What can we expect from Indonesia’s new defence chief?
13 Dec 2017|

Last weekend, Air Marshall Hadi Tjahjanto became the new Indonesian military (TNI) commander. It was one of the fastest confirmation processes in recent memory—Tjahjanto was nominated by President Joko ‘Jokowi’ Widodo on 4 December and took over the command from General Gatot Nurmantyo five days later.

What can we expect from the new commander?

On the one hand, a TNI commander from the air force is almost unprecedented. Since 1945, the Indonesian military has had 20 commanders (if we count the brief tenure of the chair of the Joint Staff from 1955 to 1962). Sixteen of them were from the army, while the navy and air force each had two.

Since 1998, there has been only one TNI commander from the air force, Air Marshall Djoko Suyanto (2006–07). But he had the shortest run in the post-Suharto era (22 months) and focused mainly on laying the groundwork for the government’s takeover of TNI’s business activities.

That means we don’t have a good benchmark for what an air force TNI commander might seek to accomplish, or for how the army-dominated organisation might behave under his command. And Tjahjanto is only 54 years old, so he could serve until 2021. If he serves the full four years, he’ll have the longest tenure of all post-Suharto TNI commanders since the legendary General Endriartono Sutarto (2002–06).

On the other hand, it’s safe to assume that, despite Suharto’s efforts to ‘centralise’ the doctrine, ideas and historiography of all three services, inter-service cultural differences can’t be ignored. An air force TNI commander should, in theory, be less concerned about antiquated internal security threats than he is about the changing regional environment or the decaying state of TNI’s infrastructure, hardware and weaponry.

We should expect Tjahjanto, at the very least, to put the ‘minimum essential force’ back at the centre of defence policy. The development of air force bases, improvements to the country’s radar and satellite systems, and the arrival of new aircraft could come to the fore, along with improvement in military aviation safety (which he promised as air force chief).

During his hearing, Tjahjanto said that he’ll focus on the changing global order, terrorism, cyberwar, China’s rise and activities in the South China Sea, and maritime security. Given the close personal history between Jokowi and Tjahjanto, some believe that focusing on those areas can strengthen the president’s global maritime fulcrum doctrine. The ‘externally oriented’ agenda also suggests a shift away from the previous leadership’s focus on antiquated notions of ‘proxy warfare’ and ‘state defence’.

But we should be cautiously optimistic on that front. The French-trained Tjahjanto, unlike previous air force chiefs, was not a fighter-jet pilot (he has flown light aircraft). He had several base commands but obtained his first star as the training director of the National Search and Rescue Agency in 2011. In fact, Tjahjanto’s rise to TNI chief surprised some of his superiors in the air force.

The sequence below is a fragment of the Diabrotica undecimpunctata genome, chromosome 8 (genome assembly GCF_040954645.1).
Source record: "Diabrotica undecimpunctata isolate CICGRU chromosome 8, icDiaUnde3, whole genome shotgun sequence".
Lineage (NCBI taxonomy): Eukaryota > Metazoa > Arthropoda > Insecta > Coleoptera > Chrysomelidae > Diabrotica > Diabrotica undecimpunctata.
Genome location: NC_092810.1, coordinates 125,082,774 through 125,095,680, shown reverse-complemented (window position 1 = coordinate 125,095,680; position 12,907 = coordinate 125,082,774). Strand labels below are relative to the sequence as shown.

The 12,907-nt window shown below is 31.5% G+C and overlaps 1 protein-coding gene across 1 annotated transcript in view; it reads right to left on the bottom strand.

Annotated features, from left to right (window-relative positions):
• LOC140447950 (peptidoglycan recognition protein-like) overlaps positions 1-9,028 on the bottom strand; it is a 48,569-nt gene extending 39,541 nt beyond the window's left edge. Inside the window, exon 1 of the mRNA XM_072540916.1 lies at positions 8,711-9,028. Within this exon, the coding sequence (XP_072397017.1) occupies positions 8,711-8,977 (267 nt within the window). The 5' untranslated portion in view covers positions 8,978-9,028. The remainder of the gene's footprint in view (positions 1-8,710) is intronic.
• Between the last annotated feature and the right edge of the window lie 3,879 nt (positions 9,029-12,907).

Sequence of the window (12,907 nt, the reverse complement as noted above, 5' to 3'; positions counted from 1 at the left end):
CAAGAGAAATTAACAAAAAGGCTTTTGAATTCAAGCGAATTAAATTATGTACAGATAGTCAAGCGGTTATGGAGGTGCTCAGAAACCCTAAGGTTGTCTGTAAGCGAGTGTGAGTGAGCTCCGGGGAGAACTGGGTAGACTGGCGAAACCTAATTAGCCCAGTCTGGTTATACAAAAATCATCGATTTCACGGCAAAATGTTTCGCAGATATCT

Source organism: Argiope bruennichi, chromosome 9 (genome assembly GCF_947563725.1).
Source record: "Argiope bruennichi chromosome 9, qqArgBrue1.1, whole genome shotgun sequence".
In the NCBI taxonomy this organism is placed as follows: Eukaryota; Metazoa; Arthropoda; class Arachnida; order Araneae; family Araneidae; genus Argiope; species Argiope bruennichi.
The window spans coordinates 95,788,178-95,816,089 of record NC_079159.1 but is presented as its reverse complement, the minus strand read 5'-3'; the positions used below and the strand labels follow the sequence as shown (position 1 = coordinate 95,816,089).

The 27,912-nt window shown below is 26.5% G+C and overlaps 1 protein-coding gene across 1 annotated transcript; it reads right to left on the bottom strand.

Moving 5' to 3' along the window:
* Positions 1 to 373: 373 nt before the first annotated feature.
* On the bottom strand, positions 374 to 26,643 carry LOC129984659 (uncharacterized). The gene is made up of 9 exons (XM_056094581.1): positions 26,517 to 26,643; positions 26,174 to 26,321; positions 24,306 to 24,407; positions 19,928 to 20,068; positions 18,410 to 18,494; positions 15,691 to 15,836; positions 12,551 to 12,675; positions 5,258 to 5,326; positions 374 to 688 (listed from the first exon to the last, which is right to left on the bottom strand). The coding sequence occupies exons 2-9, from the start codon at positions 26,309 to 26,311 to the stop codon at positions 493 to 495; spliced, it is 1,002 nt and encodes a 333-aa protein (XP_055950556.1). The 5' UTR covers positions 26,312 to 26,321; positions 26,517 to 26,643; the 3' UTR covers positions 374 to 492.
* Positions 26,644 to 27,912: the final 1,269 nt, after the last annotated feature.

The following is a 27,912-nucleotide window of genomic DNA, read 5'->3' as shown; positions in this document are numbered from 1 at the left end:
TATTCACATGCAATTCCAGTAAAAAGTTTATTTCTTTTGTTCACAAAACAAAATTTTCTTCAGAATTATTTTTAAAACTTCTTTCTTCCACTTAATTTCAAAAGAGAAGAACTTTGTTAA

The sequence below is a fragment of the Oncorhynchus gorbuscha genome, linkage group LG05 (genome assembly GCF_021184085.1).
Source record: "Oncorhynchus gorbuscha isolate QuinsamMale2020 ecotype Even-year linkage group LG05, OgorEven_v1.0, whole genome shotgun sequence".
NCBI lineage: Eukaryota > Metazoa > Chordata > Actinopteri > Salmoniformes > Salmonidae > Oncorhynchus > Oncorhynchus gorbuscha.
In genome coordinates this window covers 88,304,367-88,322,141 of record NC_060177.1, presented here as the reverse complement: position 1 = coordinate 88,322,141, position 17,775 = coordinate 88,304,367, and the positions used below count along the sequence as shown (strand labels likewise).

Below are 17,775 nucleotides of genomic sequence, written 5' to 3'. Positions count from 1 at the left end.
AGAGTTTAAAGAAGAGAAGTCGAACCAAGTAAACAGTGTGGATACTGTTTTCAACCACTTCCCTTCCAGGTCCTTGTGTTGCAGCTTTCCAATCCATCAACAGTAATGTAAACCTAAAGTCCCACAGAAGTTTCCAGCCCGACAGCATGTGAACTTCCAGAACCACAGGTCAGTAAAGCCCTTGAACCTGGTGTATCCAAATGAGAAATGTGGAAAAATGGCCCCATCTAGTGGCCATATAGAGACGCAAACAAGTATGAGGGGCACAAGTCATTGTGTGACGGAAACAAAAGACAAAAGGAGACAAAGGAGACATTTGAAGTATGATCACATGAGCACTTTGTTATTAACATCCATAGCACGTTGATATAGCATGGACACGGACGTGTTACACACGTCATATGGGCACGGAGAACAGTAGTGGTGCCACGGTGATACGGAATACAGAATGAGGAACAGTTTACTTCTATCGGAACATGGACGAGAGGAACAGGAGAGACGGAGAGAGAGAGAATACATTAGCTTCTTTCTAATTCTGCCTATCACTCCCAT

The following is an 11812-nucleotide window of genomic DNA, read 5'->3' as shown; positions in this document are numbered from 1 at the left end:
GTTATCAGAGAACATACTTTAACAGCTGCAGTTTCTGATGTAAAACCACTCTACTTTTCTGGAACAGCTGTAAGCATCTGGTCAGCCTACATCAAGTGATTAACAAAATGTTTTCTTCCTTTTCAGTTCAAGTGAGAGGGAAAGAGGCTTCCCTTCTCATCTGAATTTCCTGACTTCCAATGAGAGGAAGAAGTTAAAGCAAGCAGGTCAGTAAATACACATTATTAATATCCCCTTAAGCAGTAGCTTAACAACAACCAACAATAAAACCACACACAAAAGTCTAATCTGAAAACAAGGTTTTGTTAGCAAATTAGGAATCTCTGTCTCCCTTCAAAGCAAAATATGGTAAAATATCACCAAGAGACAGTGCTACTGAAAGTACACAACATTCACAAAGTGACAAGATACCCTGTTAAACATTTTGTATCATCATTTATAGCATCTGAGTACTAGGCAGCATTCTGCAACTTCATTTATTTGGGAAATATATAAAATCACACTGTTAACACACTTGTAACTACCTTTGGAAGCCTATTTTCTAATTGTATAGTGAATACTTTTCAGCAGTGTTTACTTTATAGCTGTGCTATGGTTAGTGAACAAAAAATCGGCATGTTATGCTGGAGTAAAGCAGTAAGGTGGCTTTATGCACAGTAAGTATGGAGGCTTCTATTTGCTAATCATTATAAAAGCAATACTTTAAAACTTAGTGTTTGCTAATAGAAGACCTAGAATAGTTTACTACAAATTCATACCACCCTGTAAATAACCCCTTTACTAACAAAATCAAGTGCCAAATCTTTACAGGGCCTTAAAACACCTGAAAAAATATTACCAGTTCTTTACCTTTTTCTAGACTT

He is also considered a relatively junior TNI commander—similar to Tito Karnavian, who was appointed Indonesia’s national police chief last year at the age of 51. Tjahjanto represents the military academy class of 1986, and must tread carefully since many of his seniors (from the classes of 1983–85) will remain within the TNI. After all, conservative tendencies among  the current generation of TNI leaders aren’t uniquely attributable to Nurmantyo, the outgoing TNI commander.

Thus, we shouldn’t expect fundamental changes or path-breaking policies during Tjahjanto’s tenure, at least until after the 2019 elections. His first priorities will be to consolidate his rule, maintain the TNI’s political neutrality, and make security preparations for next year’s direct local elections and the general elections in 2019.

We should anticipate several waves of senior TNI officer rotations and appointments next year to that effect. Tjahjanto would need to appoint his own trusted officers to have a fresh start. The first step would be a review of the last round of senior officer appointments Nurmantyo signed off on on 4 December.

Finally, as far as civil–military relations go, we should expect a more cordial, if not a closer and more productive, relationship between the commander and president. For the first time, Jokowi will have a trusted TNI commander that he has carefully chosen and has a good personal rapport with. His first commander, General Moeldoko (2013–15), had been appointed during Susilo Bambang Yudhoyono’s administration. And his rocky relationship with Nurmantyo (2015–17) is well documented.

That being said, it’s less clear whether, and to what extent, the president might be more hands-on and personally invested in shaping defence or strategic policies.

In any case, while it’s safe to expect that civil–military relations will now have a different tune, the structural barriers suggest we shouldn’t expect an entirely different song.